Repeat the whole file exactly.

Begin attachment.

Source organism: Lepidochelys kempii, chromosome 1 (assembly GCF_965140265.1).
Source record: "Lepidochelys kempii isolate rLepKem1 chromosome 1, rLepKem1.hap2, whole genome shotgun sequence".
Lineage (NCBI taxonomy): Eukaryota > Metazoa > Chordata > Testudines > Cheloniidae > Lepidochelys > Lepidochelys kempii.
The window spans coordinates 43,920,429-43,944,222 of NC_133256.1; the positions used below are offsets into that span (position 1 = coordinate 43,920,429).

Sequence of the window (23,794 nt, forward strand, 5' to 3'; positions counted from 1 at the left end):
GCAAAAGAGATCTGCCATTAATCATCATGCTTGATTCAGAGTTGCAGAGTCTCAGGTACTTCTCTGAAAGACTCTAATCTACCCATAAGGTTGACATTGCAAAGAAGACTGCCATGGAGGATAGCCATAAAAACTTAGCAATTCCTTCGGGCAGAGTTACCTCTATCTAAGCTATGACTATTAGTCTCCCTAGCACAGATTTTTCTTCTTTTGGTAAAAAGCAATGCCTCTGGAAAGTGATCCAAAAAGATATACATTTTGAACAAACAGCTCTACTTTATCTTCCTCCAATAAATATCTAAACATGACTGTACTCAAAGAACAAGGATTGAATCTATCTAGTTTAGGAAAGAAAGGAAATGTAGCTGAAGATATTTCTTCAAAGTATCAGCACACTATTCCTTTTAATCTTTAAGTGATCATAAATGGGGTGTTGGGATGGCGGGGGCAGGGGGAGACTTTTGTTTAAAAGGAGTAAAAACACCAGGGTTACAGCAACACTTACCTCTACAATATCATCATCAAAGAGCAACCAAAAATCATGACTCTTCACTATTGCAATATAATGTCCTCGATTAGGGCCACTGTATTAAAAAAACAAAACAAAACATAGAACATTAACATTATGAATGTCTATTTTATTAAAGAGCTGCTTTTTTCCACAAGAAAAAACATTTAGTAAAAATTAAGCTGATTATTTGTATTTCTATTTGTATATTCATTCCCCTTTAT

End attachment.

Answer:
Source organism: Lepidochelys kempii, chromosome 1 (assembly GCF_965140265.1).
Source record: "Lepidochelys kempii isolate rLepKem1 chromosome 1, rLepKem1.hap2, whole genome shotgun sequence".
Lineage (NCBI taxonomy): Eukaryota > Metazoa > Chordata > Testudines > Cheloniidae > Lepidochelys > Lepidochelys kempii.
The window spans coordinates 43,920,429-43,944,222 of NC_133256.1; the positions used below are offsets into that span (position 1 = coordinate 43,920,429).

Sequence of the window (23,794 nt, forward strand, 5' to 3'; positions counted from 1 at the left end):
GCAAAAGAGATCTGCCATTAATCATCATGCTTGATTCAGAGTTGCAGAGTCTCAGGTACTTCTCTGAAAGACTCTAATCTACCCATAAGGTTGACATTGCAAAGAAGACTGCCATGGAGGATAGCCATAAAAACTTAGCAATTCCTTCGGGCAGAGTTACCTCTATCTAAGCTATGACTATTAGTCTCCCTAGCACAGATTTTTCTTCTTTTGGTAAAAAGCAATGCCTCTGGAAAGTGATCCAAAAAGATATACATTTTGAACAAACAGCTCTACTTTATCTTCCTCCAATAAATATCTAAACATGACTGTACTCAAAGAACAAGGATTGAATCTATCTAGTTTAGGAAAGAAAGGAAATGTAGCTGAAGATATTTCTTCAAAGTATCAGCACACTATTCCTTTTAATCTTTAAGTGATCATAAATGGGGTGTTGGGATGGCGGGGGCAGGGGGAGACTTTTGTTTAAAAGGAGTAAAAACACCAGGGTTACAGCAACACTTACCTCTACAATATCATCATCAAAGAGCAACCAAAAATCATGACTCTTCACTATTGCAATATAATGTCCTCGATTAGGGCCACTGTATTAAAAAAACAAAACAAAACATAGAACATTAACATTATGAATGTCTATTTTATTAAAGAGCTGCTTTTTTCCACAAGAAAAAACATTTAGTAAAAATTAAGCTGATTATTTGTATTTCTATTTGTATATTCATTCCCCTTTAT